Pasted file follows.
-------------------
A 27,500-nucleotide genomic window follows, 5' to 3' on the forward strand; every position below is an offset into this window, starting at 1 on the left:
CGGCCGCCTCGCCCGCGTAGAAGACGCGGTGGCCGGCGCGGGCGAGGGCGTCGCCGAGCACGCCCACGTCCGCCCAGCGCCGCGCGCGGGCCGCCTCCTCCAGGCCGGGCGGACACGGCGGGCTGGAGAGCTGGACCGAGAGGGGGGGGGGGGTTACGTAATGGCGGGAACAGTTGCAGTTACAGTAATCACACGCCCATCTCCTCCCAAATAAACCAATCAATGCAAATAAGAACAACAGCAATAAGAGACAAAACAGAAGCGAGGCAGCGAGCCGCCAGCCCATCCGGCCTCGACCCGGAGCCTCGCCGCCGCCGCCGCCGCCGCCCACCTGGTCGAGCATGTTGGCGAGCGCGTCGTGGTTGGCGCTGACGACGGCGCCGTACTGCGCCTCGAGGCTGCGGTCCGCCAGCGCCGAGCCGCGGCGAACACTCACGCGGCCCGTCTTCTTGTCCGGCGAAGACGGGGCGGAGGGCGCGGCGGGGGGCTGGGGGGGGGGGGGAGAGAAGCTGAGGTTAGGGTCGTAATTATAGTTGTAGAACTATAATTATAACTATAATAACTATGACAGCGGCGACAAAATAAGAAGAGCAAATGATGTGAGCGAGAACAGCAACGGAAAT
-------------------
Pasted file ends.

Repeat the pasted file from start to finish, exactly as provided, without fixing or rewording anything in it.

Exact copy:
A 27,500-nucleotide genomic window follows, 5' to 3' on the forward strand; every position below is an offset into this window, starting at 1 on the left:
CGGCCGCCTCGCCCGCGTAGAAGACGCGGTGGCCGGCGCGGGCGAGGGCGTCGCCGAGCACGCCCACGTCCGCCCAGCGCCGCGCGCGGGCCGCCTCCTCCAGGCCGGGCGGACACGGCGGGCTGGAGAGCTGGACCGAGAGGGGGGGGGGGGTTACGTAATGGCGGGAACAGTTGCAGTTACAGTAATCACACGCCCATCTCCTCCCAAATAAACCAATCAATGCAAATAAGAACAACAGCAATAAGAGACAAAACAGAAGCGAGGCAGCGAGCCGCCAGCCCATCCGGCCTCGACCCGGAGCCTCGCCGCCGCCGCCGCCGCCGCCCACCTGGTCGAGCATGTTGGCGAGCGCGTCGTGGTTGGCGCTGACGACGGCGCCGTACTGCGCCTCGAGGCTGCGGTCCGCCAGCGCCGAGCCGCGGCGAACACTCACGCGGCCCGTCTTCTTGTCCGGCGAAGACGGGGCGGAGGGCGCGGCGGGGGGCTGGGGGGGGGGGGGAGAGAAGCTGAGGTTAGGGTCGTAATTATAGTTGTAGAACTATAATTATAACTATAATAACTATGACAGCGGCGACAAAATAAGAAGAGCAAATGATGTGAGCGAGAACAGCAACGGAAAT